Immersive Selectives: A New Approach for the OBGYN Clerkship

Clerkship Director: Dr. Julia MacCallum Education Specialist: Dr. Kyan Lynch

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At many academic medical centers, medical students on third year OBGYN clerkships rotate through multiple services and clinical environments in a compressed time period, often including time spent in ambulatory clinics, inpatient obstetrics, inpatient gynecology and gynecologic surgery, gynecologic oncology, and overnight with night float care teams. This breadth of experience has advantages, such as offering students a comprehensive view of the OBGYN profession, and exposing students to a wide range of pathology. There are downsides to rotating through multiple services in a short time period, however. At the University of Rochester, clerkship students spend five weeks with the OBGYN specialty. Once orientation, didactic sessions, the NBME subject exam, and work hour restrictions are taken into account, the time window remaining for student immersion in clinical OBGYN shrinks substantially. Students and health care teams find it challenging to have students frequently transitioning from one service to the next, which in many clerkships happens on a weekly basis. Students can feel excluded from their clinical teams due to their abbreviated experiences.

Educators and students both report the difficulty in students longitudinally growing their clinical skills in any one environment, and opportunities for high-quality student feedback become less robust with frequent transitions. This lack of depth in OBGYN exposure may significantly hamper the learning experience for clerkship students. In response to these limitations, we implemented a new selective-based structure for the OBGYN clerkship. In this new model, students are given a guide with information on a wide range of clinical environments and subspecialty services to their clerkship. Each student must then rank their choices for both a gynecology-focused selective and an obstetrics-focused selective. Once the choice rank order lists are submitted, an algorithm assigns each student to one 14-day gynecology-focused selective and one 14-day obstetrics-focused selective, optimizing the process to match all students in a clerkship cohort to their highest possible selective choices. The selectives offered each block differ slightly based upon faculty availability but generally represent the full breadth and scope of obstetrics, gynecology, and subspecialty OBGYN care.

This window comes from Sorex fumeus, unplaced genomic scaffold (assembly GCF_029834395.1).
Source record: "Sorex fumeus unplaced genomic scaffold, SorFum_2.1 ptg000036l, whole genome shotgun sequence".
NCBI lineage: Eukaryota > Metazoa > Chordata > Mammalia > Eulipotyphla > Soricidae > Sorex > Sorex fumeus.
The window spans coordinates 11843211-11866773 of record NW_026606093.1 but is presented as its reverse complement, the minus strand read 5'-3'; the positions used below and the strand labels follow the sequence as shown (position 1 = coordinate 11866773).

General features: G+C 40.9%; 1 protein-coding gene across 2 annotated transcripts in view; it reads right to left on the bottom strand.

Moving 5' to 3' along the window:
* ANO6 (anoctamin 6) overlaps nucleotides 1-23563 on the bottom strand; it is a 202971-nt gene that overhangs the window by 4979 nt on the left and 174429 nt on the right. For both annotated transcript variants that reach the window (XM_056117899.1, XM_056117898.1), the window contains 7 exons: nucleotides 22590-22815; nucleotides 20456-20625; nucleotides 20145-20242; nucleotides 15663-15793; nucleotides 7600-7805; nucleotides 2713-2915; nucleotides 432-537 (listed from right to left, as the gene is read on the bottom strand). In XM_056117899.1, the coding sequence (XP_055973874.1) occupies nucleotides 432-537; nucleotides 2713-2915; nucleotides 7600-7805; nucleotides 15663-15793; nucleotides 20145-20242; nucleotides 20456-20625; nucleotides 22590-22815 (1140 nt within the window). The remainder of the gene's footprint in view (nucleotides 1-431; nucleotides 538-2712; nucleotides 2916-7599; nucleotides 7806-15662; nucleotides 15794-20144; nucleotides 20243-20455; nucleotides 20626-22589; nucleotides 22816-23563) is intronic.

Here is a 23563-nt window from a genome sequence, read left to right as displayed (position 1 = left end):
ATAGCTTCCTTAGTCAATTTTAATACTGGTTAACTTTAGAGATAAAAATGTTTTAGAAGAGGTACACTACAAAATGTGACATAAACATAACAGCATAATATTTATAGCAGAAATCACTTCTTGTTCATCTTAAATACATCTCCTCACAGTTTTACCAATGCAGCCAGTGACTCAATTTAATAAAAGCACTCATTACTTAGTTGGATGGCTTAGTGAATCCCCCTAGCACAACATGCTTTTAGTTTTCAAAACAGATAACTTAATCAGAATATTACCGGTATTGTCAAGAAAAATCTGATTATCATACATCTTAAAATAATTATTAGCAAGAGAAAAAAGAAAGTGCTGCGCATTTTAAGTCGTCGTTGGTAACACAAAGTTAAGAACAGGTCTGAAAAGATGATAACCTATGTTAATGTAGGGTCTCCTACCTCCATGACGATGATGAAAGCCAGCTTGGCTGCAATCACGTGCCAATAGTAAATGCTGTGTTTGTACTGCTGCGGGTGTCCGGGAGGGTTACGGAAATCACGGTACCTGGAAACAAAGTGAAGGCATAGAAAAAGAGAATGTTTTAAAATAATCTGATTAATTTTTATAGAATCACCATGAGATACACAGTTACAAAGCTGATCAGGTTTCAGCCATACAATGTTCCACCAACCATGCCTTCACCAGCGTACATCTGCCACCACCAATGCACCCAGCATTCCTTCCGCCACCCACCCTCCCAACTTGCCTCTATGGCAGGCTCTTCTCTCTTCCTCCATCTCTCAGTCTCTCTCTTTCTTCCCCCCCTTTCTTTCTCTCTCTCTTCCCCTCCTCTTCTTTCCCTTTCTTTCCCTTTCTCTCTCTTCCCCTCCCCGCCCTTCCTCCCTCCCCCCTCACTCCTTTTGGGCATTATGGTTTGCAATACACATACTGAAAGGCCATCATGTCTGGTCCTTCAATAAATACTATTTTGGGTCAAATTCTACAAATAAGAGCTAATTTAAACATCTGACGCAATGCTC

Students in the Driver's Seat

Using the Selective System, students read about the available service lines and subspecialties, and use a ChatBot-based tool to determine which selectives they are most interested in before putting them in ranked order of preference.

OBGYN Selectives Guide

Students receive a PDF Guide with a brief overview of each Selective, including the clinical context, key activities, and learning highlights

Sample Selectives

This Table of Contents lists the Selectives available during a typical block


ChatBot-based tool that walks students through the process of exploring their options and submitting their ranked lists.

The Selective Design Process

In order to offer these selectives to our students, we designed and then implemented a selective creation process. We started by seeking and receiving support from our departmental leadership. Next, we reached out to medical education champions in all divisions within our department, as well as those in community-based and affiliated practices. The clerkship director, department education specialist, and, when feasible, the resident undergraduate medical education liaisons then met with each interested group or division.